The interesting thing about surviving long weeks –both mentally and work-related—is that they never actually kill you. You think they will, but they don’t. Yet, they succeed in leaving you thoroughly exhausted, and with no desire –whatsoever—to create or be creative. Now, for some, this may in fact be a non-issue.
Those whose responsibilities as an employee ends the moment they clock-out of work, and don’t resume until they officially clock back in. For others, like myself, who are a little less than able to escape the nagging tug of responsibility and priorities –as a writer, there is no such ideal as a clock-in to clock-out—it is in fact a major issue.
But, the issue doesn’t simply revolve around being exhausted or temporarily uninspired. It is in truth finding a way out of the rut.
Over the years, I’ve found that the biggest struggle, for me personally, is the idea of mental clarity. That space in my mind that allows me to both compartmentalize the weight of my day or week and simply progress, think, write, create. My mind –oddly enough operated by a mind of its own—is an endless stream of things to do, and things that I have done: accomplishments, successes, grandiose failures, embarrassments, and sheer disappointments. I’ve yet to find an off switch.
So you’re possibly wondering what correlation, if any at all, is there between of yoga and mental clarity. Well, other than being a bit of a stretch, and in some cases, one crazy workout, it compels you to release your mind from everything and anything that isn’t important in that very instance.
Take for example Adho Mukha Svanasana more commonly known as Down Dog.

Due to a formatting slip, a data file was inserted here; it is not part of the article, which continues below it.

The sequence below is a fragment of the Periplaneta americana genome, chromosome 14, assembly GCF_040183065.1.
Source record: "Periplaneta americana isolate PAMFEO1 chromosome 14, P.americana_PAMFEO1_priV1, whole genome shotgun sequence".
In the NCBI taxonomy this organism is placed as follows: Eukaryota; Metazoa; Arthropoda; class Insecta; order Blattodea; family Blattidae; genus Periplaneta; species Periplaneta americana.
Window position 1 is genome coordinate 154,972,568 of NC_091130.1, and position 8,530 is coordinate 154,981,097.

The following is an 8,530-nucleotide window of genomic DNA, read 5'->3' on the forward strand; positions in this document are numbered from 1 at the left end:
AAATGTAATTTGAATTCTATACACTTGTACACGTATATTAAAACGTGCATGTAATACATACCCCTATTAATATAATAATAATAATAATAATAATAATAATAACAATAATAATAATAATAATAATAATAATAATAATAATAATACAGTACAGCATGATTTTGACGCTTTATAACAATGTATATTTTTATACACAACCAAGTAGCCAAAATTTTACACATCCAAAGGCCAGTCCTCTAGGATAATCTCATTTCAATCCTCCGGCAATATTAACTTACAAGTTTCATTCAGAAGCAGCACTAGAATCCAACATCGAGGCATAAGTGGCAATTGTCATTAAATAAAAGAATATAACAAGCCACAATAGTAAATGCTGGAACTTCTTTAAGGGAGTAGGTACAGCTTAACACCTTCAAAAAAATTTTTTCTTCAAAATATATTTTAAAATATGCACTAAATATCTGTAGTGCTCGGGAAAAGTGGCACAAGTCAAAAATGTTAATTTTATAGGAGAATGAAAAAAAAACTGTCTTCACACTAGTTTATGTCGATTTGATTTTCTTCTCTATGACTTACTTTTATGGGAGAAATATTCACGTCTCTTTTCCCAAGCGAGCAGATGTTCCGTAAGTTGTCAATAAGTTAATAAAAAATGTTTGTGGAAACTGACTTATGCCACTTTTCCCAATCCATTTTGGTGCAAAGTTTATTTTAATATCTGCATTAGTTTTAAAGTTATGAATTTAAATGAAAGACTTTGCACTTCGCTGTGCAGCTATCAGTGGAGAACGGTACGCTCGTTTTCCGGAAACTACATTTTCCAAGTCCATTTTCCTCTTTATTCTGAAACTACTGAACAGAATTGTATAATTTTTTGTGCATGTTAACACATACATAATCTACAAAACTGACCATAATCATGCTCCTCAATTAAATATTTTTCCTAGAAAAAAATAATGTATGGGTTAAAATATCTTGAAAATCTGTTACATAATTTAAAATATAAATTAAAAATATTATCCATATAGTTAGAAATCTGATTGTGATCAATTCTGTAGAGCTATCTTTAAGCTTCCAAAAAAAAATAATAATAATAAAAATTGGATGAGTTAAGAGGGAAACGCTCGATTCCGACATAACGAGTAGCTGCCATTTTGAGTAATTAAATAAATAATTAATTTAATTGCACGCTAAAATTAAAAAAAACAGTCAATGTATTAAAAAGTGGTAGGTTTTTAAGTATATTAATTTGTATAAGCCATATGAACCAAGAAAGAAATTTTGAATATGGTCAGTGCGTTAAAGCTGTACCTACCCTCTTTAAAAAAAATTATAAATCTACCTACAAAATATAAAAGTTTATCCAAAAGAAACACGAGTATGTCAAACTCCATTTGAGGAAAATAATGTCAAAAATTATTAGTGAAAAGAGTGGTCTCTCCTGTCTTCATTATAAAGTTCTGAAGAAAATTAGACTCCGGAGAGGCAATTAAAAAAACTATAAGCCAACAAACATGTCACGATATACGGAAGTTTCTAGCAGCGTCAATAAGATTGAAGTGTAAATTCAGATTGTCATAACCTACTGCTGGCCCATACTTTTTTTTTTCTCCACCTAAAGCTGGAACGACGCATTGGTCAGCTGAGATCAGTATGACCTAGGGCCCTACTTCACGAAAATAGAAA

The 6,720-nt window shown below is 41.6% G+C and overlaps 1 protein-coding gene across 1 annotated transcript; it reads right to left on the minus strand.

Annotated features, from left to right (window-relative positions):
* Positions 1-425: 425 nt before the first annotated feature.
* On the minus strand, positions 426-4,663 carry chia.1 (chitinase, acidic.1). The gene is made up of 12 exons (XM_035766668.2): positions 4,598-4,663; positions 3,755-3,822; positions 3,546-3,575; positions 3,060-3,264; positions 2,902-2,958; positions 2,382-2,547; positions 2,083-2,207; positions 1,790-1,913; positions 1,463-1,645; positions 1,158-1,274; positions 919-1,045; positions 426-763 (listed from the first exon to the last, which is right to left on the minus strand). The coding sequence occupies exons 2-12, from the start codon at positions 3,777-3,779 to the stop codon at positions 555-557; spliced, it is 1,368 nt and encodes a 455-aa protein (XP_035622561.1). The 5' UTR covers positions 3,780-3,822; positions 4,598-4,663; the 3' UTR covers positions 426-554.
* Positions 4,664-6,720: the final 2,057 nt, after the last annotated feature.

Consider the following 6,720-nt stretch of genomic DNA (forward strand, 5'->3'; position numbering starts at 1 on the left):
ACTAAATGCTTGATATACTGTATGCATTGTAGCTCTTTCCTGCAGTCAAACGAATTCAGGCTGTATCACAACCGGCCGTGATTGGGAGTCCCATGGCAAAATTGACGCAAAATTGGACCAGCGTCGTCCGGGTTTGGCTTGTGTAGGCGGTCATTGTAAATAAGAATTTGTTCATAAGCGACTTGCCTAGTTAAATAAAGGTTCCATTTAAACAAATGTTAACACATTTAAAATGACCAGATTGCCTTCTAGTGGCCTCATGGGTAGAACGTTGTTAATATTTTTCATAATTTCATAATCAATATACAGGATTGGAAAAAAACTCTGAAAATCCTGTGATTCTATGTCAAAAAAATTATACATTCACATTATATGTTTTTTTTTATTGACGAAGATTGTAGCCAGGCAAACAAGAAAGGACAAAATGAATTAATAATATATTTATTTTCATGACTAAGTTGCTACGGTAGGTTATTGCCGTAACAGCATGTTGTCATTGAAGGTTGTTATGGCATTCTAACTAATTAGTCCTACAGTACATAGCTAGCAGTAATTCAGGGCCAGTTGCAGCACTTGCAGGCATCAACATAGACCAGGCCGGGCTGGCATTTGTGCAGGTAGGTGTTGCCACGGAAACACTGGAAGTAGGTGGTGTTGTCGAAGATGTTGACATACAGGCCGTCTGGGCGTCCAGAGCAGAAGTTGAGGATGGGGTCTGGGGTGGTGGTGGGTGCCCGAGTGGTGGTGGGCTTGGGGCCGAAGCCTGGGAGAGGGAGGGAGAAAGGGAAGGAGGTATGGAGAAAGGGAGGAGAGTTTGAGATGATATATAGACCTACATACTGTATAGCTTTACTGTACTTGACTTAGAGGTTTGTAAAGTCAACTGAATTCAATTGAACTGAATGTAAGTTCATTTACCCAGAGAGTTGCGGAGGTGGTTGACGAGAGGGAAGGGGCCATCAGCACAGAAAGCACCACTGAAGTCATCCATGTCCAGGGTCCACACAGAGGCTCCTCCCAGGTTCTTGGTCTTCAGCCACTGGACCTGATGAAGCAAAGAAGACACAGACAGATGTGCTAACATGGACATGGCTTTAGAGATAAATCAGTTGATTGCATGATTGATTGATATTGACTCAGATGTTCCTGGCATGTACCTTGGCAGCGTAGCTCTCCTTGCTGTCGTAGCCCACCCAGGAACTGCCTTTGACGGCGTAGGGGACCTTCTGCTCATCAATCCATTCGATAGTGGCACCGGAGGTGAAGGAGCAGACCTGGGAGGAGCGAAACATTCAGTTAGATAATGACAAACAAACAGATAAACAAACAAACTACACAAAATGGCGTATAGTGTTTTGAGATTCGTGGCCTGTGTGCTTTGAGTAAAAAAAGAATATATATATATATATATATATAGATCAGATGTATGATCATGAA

Come onto the center of your mat on your hands and knees, ensuring that you set your knees beneath your hips. Spread the palms of your hands and turn your toes under. In this position, begin to breathe. Allow a long and deep inhale to fill your body. Listen to your body in this moment. Feel the space that once wasn’t there, that now exists.
As you begin to exhale, gently lift your knees away from the floor, keeping them slightly bent and allow your heels to hover above your mat. Slowly elongate your arms, your tailbone, and straighten your back.
Down Dog Tutorial (an example by an awesome yogi named Adriene)
What I appreciate most about Down Dog is that it signifies this point of transition from a moment of stillness, but not the good stillness; rather that stillness where your muscles are wound up because this is the beginning of your meditation.
This is where you slowly work yourself out of those initial knots and shake off the laziness that makes you rethink running out the door before the class really takes off. Down Dog bridges the gap between the tension and its inevitable release.
The very thing I seek.
As you release your pose, gently return your knees to your mat and allow your hips to sit back and rest on your heels into Child’s Pose, feel the difference in what you’ve created. Not simply the stretching and preparation of your muscles or the space as a result of your breathing.
But notice how there is a sense of awareness of the moment that wasn’t there before. You haven’t thought it into fruition but rather, through the process of honing in on this pose, and on your breathing. You’ve afforded your mind the foundation to access that mental clarity needed to move from rut to productive. Simply continue to build on it.
I bow to the divine in you as the spirit within me honors the spirit within you. Even in this crazy world.